I’m pretty sure this was the point at which I rolled my eyes like a teenager telling her friends that she can’t go to Key West because her mom is making her spend spring break with her grandparents. Can you Uh-Maj-In?

“But,” I went on, bright and sharp and chipper in my happy little pink bubble, ‘they DID give us some strategies that are used to teach people who DO have autism (read – anyone but my kid who clearly doesn’t have autism. Oh, and don’t mind her stimming over there in the corner, she’s just, well, ya know, obsessively looking for spider webs cause that’s what she does everywhere we go and I have no idea what the hell to do about it or how to even get her to look up when I call her name and Oh My God, I feel so %@#&ing helpless and I don’t know what this is; I just know that isn’t the way that it’s supposed to be and we’re both drowning) and man, those strategies they gave us are WORKING like nobody’s business!

So, to recap: Not touching the word with a ten foot pole, but Golly Gee Whiz, I sure am happy to have found the key to the tool box.

Nearly a year later when we finally managed to get in to Children’s Hospital for the ‘second opinion’ I had already accepted what I now knew was true.

If you’ve gotten to the point of having your child (or yourself) evaluated, there’s a reason. You might not be willing to face what that reason might be yet, but it’s there. Mine sure was, stimming softly in the corner, searching for cobwebs.

Autism is a word. And a word does not – can not – define nor predetermine a life, nor should anyone ever give it the power to limit one.

So when people say that on the day that they received their child’s diagnosis ‘everything changed,’ I say, “God I hope not.”

If we are parenting our children – any children – from a place of respect, over time our dreams for them will evolve as we find out who they are.

The father who wants nothing more for his infant son than to be a star quarterback might just find himself converting the attic into an art studio for the teenager who can’t throw a ball to save his life but paints like Monet. The mother who dreams of picking out China with a daughter-in-law may just find herself planning a wedding for her son and soon to be son-in-law. The mother who assumes her daughter will follow in her footsteps and attend her ivy covered alma mater may just find herself visiting her girl in her tiny flat in Paris where she’s chasing her passion for French cooking. Dreams evolve. They must.

But please – I’m begging you – don’t let your dreams for your children change the instant you hear the words, “Your child has autism.”

Let them evolve as you find out if he’s a quarterback, a painter, a poet, an inventor or a chemical engineer.

Watch her. Follow her lead. Be patient. She will show you her strengths. More slowly than you might have thought, but they will begin to unfold. Because EVERYONE has strengths. And when they emerge, encourage them. Foster them. Build new dreams around them. Together.

And if you’re facing that day – the day when it’s not unlikely that someone in a white coat will say those words that will send you reeling, please remember this – As much as things may feel different, they’re not.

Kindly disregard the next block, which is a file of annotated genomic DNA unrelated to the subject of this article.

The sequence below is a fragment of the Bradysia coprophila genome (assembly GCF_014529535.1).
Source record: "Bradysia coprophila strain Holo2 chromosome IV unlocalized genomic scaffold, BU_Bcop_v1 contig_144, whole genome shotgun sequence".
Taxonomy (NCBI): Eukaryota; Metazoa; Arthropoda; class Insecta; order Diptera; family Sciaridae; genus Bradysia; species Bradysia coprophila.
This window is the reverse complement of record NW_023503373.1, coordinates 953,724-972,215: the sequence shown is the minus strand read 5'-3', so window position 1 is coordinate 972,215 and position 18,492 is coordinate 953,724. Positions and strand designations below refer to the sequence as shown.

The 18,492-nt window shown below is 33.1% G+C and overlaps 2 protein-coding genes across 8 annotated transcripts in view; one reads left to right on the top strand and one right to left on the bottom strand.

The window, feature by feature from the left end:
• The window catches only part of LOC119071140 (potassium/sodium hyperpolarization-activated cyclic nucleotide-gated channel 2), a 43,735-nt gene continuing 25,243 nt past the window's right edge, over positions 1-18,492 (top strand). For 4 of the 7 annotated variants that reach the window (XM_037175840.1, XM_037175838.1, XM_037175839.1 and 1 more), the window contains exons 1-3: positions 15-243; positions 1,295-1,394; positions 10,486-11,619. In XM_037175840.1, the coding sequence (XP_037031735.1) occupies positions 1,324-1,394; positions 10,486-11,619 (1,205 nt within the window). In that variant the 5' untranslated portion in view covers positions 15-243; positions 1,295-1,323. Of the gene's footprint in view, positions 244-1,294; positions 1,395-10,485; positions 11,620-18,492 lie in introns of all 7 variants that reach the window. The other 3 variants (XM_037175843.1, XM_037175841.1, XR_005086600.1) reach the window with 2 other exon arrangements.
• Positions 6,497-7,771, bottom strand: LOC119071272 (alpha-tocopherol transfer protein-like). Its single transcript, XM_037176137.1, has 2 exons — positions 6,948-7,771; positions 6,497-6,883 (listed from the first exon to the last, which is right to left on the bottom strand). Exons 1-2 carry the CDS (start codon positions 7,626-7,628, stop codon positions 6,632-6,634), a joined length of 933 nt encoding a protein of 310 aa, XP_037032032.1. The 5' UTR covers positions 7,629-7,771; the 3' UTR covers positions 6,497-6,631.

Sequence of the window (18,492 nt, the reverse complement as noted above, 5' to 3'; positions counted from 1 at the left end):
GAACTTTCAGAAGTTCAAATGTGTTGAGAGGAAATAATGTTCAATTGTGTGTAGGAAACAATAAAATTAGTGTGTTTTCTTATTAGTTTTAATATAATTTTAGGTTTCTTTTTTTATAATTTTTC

Walk with the word for a while. Worry it in your hands, let it sink slowly into your heart. And know that as hard as it may be to take hold of it, do.

Because it holds the key.

 

30 thoughts on “a river in africa

  1. February 15, 2013. I had accepted the label before the official diagnosis but the date stays with me anyway. I will say that our daughter *did* change because she became much happier once we stopped trying to make her someone she was not.

    Evie was a starting over baby. My other two children are much older so I was plagued with,”I don’t remember it being this hard!” I thought it was my memory being faulty or that I was ‘too old’. My older two were precocious so I, too, assumed Evie’s ‘quirks’ were what ‘normal’ looked like.

  2. I remember almost getting in knock down drag outs w my ex bc he dared mention that word in connection w my precious baby…screaming at him to stfu unless a Dr said it…and then a Dr did…

    And I found you and others and the autistic adult community and I learned and I grew…and now he’s the one in denial

    Love the part about whatever you call it when we get home we’ll still call her Brooke

  3. I stumbled on this page accidentally a long time ago and always was impressed by your writing and humor. But today, you made my cry and prompted me to write for the first time. Because I am the you of this post. Today is the day it hit me and it’s because of your words. Six months ago, my son received a diagnosis of Autism. I laughed at the doctor. I told her my kid was bright, verbal and social and his “weird” behavior was just him being a kid. As we began intensive speech therapy to combat language loss and OT to deal with the sensory issues, I still insisted that his inability to handle crowds, change in routine and noise was not that much different than his Dad, who prefers to be home with a book to almost anything else. We called him sensitive and sweet but laughed at the thought of autism.

    As I read your post, I looked at my “not autistic” child humming in the corner and reciting the names of planets at an almost obsessive pace, over and over. I called to him and got no response. I picked him up and he screeched and began to spin wildly and your words hit me like a ton of bricks.

    So I supposed the answer to “When did you realize and start to face things straight on?” would be….right now.

    Thank you

  4. I haven’t commented in a while, though I’ve been always reading, but to this post I must. This is the stuff that it’s all about. I dare say that this post here is my new favorite. Maybe because it is so timely, not for me, but for the newly diagnosed mother that I will be sharing it with today. Your succinct eloquence knows no bounds.

  5. Perfectly written! My son was 19 months old when we received the diagnosis. We knew before we went what we were going to hear. It wasn’t any easier- I cried for months over what I thought I had lost- about the ridicule my son would have to go through, about the loss of hope…but here we are about to turn 6. He is amazing, charming, funny, quirky! He is a gift to my family and though I never thought I’d say it back on D day, I wouldn’t change a thing!!

  6. Wow.

    I had no idea that it could be that hard for parents to hear the word autism.